New business ventures help Canadian snowbirds circumvent a closed U.S. land border
Transport companies drive snowbirds' vehicles across the Canada-U.S. border and meet them at airports
Despite the Canada-U.S. land border closure to non-essential traffic, Canadian snowbirds Bernard Loiselle and Sylvie Charbonneau are on their way to Florida — in their RV.
"Finally, we're going," said Loiselle, 57, from a road stop near Albany, N.Y. "The weather in Quebec was getting cold."
The couple from Marieville, Que., southeast of Montreal, live in their RV year-round and spend the winter in Florida. This year, however, they faced a problem because they can't drive their mobile home across the United States border during the COVID-19 pandemic.
But that problem was solved when they learned of a new service offered by Transport KMC.
The Quebec company flies snowbirds on a chartered plane from an airport just outside Montreal to nearby Plattsburgh, N.Y. KMC employees also drive the snowbirds' vehicles to the Plattsburgh airport so, after landing, the passengers can continue their journey down south.
"It was great to — from the plane — see our RV down there, just waiting for us," said Loiselle.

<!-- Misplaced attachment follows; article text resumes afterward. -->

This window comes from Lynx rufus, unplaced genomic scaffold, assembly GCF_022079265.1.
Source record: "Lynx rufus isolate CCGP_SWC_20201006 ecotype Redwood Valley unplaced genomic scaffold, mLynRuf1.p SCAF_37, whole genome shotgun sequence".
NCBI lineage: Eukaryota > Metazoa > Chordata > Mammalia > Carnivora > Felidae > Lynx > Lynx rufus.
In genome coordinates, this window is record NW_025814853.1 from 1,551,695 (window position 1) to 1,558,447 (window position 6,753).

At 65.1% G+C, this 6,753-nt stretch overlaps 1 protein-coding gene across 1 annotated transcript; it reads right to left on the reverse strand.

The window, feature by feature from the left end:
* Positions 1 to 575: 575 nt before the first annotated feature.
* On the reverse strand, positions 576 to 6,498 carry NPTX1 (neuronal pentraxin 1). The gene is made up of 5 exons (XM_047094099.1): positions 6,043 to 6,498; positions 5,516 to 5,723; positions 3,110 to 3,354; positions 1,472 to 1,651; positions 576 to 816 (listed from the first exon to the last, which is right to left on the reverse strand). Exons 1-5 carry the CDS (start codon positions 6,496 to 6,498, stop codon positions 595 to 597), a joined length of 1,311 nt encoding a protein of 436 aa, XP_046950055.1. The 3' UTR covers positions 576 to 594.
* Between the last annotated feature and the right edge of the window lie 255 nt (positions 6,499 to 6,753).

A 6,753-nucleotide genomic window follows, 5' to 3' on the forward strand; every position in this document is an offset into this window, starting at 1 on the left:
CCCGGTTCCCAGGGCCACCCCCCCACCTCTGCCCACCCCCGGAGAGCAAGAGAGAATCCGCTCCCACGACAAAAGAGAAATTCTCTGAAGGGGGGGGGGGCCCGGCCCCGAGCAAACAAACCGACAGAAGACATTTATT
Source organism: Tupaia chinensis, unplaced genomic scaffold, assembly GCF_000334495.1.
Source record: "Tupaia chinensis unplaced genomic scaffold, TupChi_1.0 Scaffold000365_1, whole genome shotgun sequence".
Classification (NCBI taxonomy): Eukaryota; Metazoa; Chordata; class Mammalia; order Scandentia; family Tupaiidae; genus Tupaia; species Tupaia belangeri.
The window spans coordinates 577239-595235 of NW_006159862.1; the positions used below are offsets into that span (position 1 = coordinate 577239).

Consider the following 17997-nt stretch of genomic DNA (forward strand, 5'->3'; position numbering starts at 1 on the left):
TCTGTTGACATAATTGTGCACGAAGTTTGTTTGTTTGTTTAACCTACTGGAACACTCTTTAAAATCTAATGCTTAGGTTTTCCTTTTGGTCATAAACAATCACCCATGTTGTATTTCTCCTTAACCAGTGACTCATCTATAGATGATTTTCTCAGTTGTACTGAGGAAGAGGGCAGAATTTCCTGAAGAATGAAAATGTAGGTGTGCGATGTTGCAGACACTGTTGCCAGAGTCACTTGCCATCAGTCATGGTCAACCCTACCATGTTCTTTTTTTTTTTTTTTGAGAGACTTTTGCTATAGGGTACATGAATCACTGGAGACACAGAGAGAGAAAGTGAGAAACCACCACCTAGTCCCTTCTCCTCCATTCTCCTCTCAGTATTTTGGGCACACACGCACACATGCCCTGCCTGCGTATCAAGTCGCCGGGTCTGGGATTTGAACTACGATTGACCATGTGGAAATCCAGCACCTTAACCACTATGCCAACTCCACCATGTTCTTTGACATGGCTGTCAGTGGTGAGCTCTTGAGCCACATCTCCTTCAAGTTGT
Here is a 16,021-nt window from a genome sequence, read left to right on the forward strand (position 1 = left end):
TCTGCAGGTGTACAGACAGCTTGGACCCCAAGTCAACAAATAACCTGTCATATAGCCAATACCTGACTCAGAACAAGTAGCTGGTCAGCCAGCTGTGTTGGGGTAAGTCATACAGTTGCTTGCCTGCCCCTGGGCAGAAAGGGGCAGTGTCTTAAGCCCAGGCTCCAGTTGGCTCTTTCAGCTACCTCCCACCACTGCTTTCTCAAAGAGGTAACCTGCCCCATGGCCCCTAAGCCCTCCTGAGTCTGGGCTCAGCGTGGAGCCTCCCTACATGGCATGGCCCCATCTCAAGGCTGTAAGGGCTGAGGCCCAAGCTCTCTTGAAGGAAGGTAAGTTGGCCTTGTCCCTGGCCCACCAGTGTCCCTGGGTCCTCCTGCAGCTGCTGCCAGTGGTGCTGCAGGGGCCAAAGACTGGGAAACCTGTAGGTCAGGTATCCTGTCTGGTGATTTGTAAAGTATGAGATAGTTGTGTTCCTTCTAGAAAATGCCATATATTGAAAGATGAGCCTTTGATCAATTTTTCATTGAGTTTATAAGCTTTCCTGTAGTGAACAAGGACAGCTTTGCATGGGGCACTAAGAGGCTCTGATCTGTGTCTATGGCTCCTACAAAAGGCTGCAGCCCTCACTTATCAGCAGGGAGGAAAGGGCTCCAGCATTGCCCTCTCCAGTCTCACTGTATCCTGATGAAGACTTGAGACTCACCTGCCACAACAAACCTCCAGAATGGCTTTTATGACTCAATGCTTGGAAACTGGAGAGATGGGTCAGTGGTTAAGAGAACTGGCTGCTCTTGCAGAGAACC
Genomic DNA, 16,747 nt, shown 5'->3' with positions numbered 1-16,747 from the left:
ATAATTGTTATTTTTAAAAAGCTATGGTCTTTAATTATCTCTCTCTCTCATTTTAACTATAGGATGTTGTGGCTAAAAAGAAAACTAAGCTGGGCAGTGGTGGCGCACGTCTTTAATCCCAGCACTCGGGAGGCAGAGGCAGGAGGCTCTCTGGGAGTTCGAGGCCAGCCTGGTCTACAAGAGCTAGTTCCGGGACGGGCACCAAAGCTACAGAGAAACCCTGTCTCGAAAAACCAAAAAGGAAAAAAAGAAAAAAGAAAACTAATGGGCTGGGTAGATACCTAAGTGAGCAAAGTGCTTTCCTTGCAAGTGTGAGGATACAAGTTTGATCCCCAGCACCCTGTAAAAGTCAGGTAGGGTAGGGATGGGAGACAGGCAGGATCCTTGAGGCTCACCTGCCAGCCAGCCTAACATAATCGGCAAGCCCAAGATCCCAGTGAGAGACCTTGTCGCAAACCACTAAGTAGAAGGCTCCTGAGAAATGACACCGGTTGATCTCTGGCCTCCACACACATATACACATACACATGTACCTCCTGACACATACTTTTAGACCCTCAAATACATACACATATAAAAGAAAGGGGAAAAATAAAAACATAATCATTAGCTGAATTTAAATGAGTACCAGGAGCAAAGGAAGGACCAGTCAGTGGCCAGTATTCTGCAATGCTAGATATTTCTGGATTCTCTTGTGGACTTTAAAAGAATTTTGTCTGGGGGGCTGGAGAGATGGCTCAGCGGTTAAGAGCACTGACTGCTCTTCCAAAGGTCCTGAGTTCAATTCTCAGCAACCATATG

Despite soaring COVID-19 infection rates in the U.S. and Canada's advisory not to travel abroad, many snowbirds are determined to head south this winter.
Although Canadians can't drive to the U.S. due to the land border closure, they can fly to the country. But that still creates a problem for snowbirds who want to take their vehicles down south.
In response, several transport companies have come up with new ways to help snowbirds — and their cars — cross the border.
KMC ships vehicles to the U.S. sunbelt for snowbirds. But the fee can be prohibitive to transport an RV — around $4,300.
So owner and president Michael Couturier devised a cheaper option: starting in late October, he arranged charter flights for snowbirds to Plattsburgh, plus transport service for their vehicles.